Monday, February 18, 2008

Oops happen

Image from flightblogger

Using the vernacular, we can mostly expect 'oops. How we handle these is what makes for progress or not.

One example might be the above particular image provided by an OEM in an announcement of their new offering.

It's an image of a plane, a composited image that shows people standing in front of the thing. Well, some might think that the plane existed and was ready to carry the parties to some destination. Except, on closer reading one sees a time line that is in the future.

Images, such as this, might be okay on paper, where credits and explanations can be given. Unfortunately, even with that medium, the text may not be there; but, assuming some text, it may be too small to read.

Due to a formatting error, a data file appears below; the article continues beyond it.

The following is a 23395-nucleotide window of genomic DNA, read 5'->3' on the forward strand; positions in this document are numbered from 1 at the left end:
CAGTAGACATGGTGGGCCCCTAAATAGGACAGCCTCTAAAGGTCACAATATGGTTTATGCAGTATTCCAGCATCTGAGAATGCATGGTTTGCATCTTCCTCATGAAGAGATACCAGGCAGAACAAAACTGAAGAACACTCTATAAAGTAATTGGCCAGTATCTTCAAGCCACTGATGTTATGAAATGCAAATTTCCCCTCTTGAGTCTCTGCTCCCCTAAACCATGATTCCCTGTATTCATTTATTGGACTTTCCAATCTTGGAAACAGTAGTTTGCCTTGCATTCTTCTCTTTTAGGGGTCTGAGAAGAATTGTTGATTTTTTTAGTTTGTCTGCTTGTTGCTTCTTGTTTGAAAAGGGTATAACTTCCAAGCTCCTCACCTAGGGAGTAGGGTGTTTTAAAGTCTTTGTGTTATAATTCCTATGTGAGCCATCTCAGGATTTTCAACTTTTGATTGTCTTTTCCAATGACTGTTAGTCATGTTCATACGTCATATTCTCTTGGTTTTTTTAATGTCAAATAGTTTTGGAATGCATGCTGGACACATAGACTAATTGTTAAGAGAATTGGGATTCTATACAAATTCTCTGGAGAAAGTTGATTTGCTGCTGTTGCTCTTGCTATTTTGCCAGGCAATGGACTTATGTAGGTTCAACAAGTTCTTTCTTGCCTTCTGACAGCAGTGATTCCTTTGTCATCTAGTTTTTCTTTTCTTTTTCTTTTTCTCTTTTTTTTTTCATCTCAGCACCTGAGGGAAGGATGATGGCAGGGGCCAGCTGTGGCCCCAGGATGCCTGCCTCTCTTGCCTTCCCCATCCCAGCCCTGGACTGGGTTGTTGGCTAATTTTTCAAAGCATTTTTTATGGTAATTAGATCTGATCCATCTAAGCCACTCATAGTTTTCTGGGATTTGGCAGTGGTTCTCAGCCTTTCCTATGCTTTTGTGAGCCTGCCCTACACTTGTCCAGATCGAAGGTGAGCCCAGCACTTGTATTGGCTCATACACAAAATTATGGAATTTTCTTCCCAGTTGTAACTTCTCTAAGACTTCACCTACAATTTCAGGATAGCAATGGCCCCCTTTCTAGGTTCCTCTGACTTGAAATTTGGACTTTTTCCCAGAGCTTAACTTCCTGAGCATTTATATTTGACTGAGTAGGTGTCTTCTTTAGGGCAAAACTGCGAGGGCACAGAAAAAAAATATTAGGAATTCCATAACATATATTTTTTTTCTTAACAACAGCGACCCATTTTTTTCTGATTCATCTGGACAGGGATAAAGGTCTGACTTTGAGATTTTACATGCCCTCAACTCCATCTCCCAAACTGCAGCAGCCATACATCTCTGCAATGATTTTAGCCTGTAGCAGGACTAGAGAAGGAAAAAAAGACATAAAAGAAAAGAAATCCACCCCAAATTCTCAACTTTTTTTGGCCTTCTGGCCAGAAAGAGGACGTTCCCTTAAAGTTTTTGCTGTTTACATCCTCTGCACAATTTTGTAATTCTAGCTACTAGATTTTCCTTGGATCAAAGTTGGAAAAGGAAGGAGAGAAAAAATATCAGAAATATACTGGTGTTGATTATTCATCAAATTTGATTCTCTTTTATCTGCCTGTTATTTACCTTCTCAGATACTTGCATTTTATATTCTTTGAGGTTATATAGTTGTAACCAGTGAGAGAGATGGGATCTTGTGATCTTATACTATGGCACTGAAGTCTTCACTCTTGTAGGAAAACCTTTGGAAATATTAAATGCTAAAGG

Let's see, the diameter is 73 inches or so which is only 5" or so greater than a predecessor . Yet, it stands much taller than expected.

Is it that the perspective of the people and the plane don't match? Of course, the idea may have been to emphasize the plane.

What is the height? One could attempt different schemes, such as using the engine size or the people's height.

Why the issue? In this day of advanced techniques that can alter photos or that can generate artificial images with near-perfect realism, ought we to have some protocols to tip off the viewer as to what is what?

1 comment:

Anonymous said...

Why would flightblogger use 'photo' in regard to these images?

The lines between what we know is fairly accurate and what has been doctored is getting really blurred (or fuzzy, as the 'decider' would say).

Oh, by the way, higher-level managers have always wanted such generalized view; let's thank all those types for the mess; trouble is, they are not ever the types that have to clean up after a mess.